Disgruntled from yet another futile creative gathering, Paul chats up Peggy at the pie cart. He then gives her an unofficial tour of the office and explains the delicate hierarchy of the different departments: There's media — they buy space and sell at a markup — as well as accounting, account management — those with no talent and plenty of vanity — and, of course, creative.

Feeling guilty for assuming that Betty has it all and has nothing to be unhappy about, Don comes home with a white gold watch. She's thankful but, through tears, asks again if she should see someone.

At 11 a.m. the following day, Don sits outside Midge's apartment. He took his wife to a shrink and called in sick. Over on Park Avenue, Betty lies on the leather daybed of Dr. Arnold Wayne and awkwardly alludes to her anxiety.

With Don out of the office the Sterling Cooper creative team is scarce. Unlike Salvatore, Peggy remains hard at work. She knocks on Paul's office to tell him that she's too busy to go to lunch, and he responds by closing his door and kissing her. She pulls away. "I think we've misunderstood each other," she says, admitting that there's someone else. Back at her desk, she's ready to follow suit and leave early until Joan arrives with more work. Noticeably moody, Peggy asks, "Why is it that every time a man takes you out to lunch, you are the dessert?" Ready to break down in tears, she heads to the ladies room only to find yet another woman already doing so by the stalls.

Feeling better after a romp with Midge and after figuring out that what women really want is "any excuse to get closer," Don takes his wife out to dinner in the city before heading home. As he watches Betty climb the stairs to bed, he goes into his study and shuts the door behind him. He picks up the phone and calls Dr. Wayne who remarks, "I had a very interesting hour with your wife this afternoon."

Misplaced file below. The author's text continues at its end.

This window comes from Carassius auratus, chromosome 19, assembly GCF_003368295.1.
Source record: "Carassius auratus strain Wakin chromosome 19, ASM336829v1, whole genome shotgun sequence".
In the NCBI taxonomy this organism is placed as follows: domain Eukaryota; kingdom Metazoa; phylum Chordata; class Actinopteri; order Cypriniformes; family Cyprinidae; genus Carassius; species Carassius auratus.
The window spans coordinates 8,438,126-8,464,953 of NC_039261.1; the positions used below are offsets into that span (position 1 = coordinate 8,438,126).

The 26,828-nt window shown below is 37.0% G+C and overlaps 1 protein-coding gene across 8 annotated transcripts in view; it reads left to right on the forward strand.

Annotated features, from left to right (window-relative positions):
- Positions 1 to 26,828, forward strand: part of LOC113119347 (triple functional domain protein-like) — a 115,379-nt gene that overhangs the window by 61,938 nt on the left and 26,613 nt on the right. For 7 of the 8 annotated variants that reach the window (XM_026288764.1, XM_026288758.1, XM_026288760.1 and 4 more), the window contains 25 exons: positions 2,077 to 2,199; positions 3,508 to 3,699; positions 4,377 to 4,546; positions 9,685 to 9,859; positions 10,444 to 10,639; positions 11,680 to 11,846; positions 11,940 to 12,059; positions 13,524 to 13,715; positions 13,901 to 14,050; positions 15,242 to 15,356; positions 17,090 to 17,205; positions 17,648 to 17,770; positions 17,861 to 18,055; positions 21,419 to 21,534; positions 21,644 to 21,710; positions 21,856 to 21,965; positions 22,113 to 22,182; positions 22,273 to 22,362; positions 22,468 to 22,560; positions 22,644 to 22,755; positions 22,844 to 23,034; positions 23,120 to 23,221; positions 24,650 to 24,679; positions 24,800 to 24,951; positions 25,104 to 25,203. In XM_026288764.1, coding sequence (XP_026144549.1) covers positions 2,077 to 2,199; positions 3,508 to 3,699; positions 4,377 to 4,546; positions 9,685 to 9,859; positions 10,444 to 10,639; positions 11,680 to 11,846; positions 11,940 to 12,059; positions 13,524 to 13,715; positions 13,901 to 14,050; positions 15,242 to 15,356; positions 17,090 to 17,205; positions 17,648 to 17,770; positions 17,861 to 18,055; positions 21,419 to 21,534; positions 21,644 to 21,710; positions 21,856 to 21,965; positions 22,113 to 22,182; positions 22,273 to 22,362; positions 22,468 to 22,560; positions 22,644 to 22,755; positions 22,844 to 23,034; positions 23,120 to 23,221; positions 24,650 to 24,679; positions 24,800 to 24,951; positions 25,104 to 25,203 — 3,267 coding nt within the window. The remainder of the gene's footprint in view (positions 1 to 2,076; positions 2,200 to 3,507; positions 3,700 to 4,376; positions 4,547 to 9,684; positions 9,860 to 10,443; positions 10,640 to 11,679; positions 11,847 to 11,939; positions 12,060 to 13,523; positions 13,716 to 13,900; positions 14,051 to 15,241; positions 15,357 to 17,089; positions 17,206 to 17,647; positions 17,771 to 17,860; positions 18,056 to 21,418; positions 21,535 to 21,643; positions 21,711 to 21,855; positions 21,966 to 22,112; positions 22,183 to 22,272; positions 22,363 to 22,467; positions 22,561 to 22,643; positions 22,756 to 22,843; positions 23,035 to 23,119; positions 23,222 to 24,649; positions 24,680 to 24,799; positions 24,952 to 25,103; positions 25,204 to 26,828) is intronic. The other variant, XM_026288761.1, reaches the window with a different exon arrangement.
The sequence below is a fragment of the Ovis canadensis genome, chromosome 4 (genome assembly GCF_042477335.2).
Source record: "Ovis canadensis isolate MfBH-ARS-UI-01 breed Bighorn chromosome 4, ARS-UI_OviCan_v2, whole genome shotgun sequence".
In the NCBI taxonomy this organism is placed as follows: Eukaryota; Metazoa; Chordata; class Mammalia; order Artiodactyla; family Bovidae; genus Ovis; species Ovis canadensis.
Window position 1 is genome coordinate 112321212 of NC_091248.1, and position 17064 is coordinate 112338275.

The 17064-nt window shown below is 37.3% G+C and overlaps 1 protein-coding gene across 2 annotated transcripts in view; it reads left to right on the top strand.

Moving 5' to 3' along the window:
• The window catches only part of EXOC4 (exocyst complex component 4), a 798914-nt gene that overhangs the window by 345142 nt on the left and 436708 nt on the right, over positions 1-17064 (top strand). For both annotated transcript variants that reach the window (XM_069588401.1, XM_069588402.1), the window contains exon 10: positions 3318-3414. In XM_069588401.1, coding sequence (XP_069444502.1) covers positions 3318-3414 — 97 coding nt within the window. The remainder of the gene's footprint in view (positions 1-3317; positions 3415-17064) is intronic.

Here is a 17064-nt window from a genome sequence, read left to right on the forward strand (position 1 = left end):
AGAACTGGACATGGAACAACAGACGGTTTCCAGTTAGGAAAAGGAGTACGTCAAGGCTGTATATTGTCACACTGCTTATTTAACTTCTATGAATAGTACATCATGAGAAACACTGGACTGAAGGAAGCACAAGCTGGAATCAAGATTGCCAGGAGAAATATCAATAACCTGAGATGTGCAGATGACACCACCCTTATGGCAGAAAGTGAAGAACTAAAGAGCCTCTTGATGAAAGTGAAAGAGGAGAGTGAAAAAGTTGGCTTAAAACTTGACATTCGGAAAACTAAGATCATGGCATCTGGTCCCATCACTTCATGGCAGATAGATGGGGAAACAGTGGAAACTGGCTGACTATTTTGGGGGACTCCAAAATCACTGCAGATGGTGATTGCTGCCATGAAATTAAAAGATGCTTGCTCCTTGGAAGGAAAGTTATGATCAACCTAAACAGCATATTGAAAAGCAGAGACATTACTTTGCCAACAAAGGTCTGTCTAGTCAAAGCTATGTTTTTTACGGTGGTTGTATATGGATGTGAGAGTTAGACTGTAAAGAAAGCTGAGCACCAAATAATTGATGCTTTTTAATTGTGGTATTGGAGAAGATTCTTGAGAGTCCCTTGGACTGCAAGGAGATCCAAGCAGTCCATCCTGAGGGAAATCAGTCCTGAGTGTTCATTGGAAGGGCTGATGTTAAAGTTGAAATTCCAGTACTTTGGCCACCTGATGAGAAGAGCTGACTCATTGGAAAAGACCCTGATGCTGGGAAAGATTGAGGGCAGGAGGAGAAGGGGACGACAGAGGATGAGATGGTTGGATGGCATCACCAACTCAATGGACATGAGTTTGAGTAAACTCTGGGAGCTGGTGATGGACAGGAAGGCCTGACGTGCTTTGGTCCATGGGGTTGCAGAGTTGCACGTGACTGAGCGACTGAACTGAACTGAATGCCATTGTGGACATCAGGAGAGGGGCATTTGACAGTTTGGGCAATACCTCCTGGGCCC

This episode contains examples of:

  • Absentee Actor: Vincent Kartheiser is not seen, due to Pete being away on honeymoon during the episode. Maggie Siff (Rachel Menken) is also absent.
  • Aren't You Going to Ravish Me?: An interesting variant of the trope, after Peggy complains about how the men seem to expect sexual favors every time they treat a woman, Joan tells her its all very normal and she deals with men following her on the street and expresses pity when Peggy says she doesn't deal with that issue. The point being that Joan values Male assessment of her beauty to the point she'd overlook them infringing on her personal space.
  • Male Gaze: Observed from the woman's point of view. A montage is shown where Peggy feels the stares of all the men from the office as they pass her desk.
  • Oblivious To Lust: Paul takes an interest in Peggy, playing himself up as a friendly face and giving her a mini-tour of the office, all in the hopes of sleeping with her. Peggy thinks of his behavior as underlining a platonic friendship, and is stunned when he makes the move to kiss her.
  • Therapy Is for the Weak: Don expresses some reluctance at putting Betty through it, initially, saying that it's supposed to be for people who are unhappy. Justified given the time period.